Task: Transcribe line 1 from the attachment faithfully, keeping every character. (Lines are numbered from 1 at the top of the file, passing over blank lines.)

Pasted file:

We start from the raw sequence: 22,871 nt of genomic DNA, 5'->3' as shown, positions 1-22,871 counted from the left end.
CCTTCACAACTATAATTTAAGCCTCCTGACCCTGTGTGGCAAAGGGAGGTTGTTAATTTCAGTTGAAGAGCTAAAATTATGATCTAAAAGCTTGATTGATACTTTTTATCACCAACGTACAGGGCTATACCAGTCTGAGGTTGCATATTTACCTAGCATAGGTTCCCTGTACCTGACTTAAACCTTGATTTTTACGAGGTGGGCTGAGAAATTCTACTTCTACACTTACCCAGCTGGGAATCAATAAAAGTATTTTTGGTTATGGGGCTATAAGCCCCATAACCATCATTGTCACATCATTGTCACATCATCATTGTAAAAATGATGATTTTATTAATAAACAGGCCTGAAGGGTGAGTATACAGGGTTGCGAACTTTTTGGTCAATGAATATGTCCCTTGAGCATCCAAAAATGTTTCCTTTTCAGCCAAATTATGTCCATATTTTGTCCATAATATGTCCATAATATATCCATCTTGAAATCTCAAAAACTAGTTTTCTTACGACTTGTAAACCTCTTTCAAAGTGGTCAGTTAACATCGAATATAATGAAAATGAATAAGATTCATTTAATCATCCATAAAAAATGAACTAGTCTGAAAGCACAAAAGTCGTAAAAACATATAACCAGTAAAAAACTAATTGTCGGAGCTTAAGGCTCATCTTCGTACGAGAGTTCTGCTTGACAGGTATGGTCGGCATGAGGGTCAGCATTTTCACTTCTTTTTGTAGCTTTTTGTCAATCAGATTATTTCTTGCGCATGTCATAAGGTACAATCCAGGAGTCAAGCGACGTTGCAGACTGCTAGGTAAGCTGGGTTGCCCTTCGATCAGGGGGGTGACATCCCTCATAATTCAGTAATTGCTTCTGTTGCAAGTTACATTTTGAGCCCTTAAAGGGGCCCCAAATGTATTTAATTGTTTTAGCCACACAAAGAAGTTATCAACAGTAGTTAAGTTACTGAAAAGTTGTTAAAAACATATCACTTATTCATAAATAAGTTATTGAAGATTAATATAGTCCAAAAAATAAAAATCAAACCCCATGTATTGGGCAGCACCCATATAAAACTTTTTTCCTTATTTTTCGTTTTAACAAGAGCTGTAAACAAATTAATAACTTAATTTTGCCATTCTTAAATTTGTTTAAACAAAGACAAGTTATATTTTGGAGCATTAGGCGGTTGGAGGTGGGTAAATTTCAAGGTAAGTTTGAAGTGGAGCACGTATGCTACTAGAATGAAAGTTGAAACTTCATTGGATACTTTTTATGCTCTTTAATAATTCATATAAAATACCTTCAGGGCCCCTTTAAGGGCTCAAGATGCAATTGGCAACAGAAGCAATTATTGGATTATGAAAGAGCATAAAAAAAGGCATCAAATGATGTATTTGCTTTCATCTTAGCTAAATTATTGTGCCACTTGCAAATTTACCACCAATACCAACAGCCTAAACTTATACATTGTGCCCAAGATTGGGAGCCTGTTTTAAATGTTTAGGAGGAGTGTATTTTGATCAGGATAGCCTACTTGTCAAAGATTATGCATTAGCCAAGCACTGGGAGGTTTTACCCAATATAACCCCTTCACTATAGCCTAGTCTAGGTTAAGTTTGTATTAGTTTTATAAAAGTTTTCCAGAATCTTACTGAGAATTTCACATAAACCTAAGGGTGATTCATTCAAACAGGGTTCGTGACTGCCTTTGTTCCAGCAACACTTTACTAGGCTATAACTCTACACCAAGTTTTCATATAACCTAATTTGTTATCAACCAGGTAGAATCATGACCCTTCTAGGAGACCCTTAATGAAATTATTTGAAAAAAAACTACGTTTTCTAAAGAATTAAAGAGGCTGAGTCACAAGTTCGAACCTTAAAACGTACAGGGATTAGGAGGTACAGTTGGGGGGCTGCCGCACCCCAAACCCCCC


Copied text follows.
We start from the raw sequence: 22,871 nt of genomic DNA, 5'->3' as shown, positions 1-22,871 counted from the left end.